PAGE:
When a child trusts that we’re really on her side, and she can manage her big emotions, then she’s willing to give up doing what she wants, to do something she wants more-which is to stay positively connected to us.
If you think about it, that’s the definition of self-discipline-giving up something you want (that piece of cake) for something you want more (your health and fitness). So every time your child chooses not to hit her sister, because what she wants more is your warm respect, she’s building the neural pathways to become more self-disciplined. And that self-discipline will last for the rest of her life.
If you’re still with me, you’re probably thinking “But children need limits!” I agree. Setting limits is part of guiding kids. It’s part of the child’s job description to test the limits, so they learn what’s allowed, where the boundaries are. Most parents need to set limits all day, every day. Limits that work are firm so the child can stop testing, but also empathic, so the child doesn’t feel she’s a bad person.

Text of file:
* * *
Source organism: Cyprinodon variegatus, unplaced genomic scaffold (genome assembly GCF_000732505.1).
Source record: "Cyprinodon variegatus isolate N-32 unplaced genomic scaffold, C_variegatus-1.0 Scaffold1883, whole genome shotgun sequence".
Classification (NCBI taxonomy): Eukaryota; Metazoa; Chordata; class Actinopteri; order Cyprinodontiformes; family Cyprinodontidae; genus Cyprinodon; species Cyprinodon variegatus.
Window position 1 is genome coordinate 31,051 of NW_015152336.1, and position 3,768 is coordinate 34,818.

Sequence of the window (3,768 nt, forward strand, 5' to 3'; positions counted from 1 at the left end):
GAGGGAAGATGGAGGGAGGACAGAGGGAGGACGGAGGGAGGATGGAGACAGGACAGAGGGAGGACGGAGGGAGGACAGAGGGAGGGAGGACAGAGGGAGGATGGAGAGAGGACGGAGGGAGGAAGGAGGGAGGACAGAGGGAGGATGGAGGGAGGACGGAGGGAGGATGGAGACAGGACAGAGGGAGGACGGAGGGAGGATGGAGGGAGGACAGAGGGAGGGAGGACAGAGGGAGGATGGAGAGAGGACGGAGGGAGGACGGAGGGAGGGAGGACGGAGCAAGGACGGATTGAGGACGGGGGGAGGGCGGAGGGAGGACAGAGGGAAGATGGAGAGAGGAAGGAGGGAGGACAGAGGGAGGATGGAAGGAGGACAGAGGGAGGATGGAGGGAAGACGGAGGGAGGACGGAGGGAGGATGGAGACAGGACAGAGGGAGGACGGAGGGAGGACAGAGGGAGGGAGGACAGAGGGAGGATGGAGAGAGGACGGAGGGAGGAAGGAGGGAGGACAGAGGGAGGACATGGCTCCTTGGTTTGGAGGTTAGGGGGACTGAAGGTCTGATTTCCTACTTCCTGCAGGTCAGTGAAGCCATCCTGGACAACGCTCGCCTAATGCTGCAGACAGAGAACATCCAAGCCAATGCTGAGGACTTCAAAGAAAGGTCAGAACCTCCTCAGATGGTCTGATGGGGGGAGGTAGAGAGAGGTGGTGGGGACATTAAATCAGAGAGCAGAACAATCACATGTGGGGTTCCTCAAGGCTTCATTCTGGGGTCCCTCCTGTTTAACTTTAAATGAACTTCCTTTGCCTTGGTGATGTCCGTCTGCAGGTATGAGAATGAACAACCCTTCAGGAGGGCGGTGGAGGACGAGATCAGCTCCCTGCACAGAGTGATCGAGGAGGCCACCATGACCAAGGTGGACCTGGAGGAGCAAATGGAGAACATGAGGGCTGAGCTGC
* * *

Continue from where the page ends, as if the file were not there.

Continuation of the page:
Setting limits does not mean discipline, as in “something unpleasant to teach a lesson.”
Are you thinking “But kids need punishment to learn!” Actually, if learning is the goal, then the child needs teaching. Learning shuts down when a human is under threat, and punishment is a threat to a child.
When you feel defensive, are you open to learning and growing? Limits are much more effective in developing your child’s self-discipline when they’re set with empathy, because the child doesn’t resist as much.
To change our thinking, we need to change our words, so let’s just agree to move beyond “discipline.” Instead, let’s guide our children with loving guidance, or empathic limits.
In the meantime, how would you answer our survey? If you knew that it would raise a happier, more cooperative, more self-disciplined child, could you dare not to discipline?
If your answer is “Sure, if you can help me set limits without threats!” you’re in luck. That’s our next post.
Find the original article here.
Dr. Laura Markham is the author of Peaceful Parent, Happy Siblings: How To Stop the Fighting and Raise Friends For Life and Peaceful Parent, Happy Kids: How To Stop Yelling and Start Connecting. Find her online at AhaParenting.com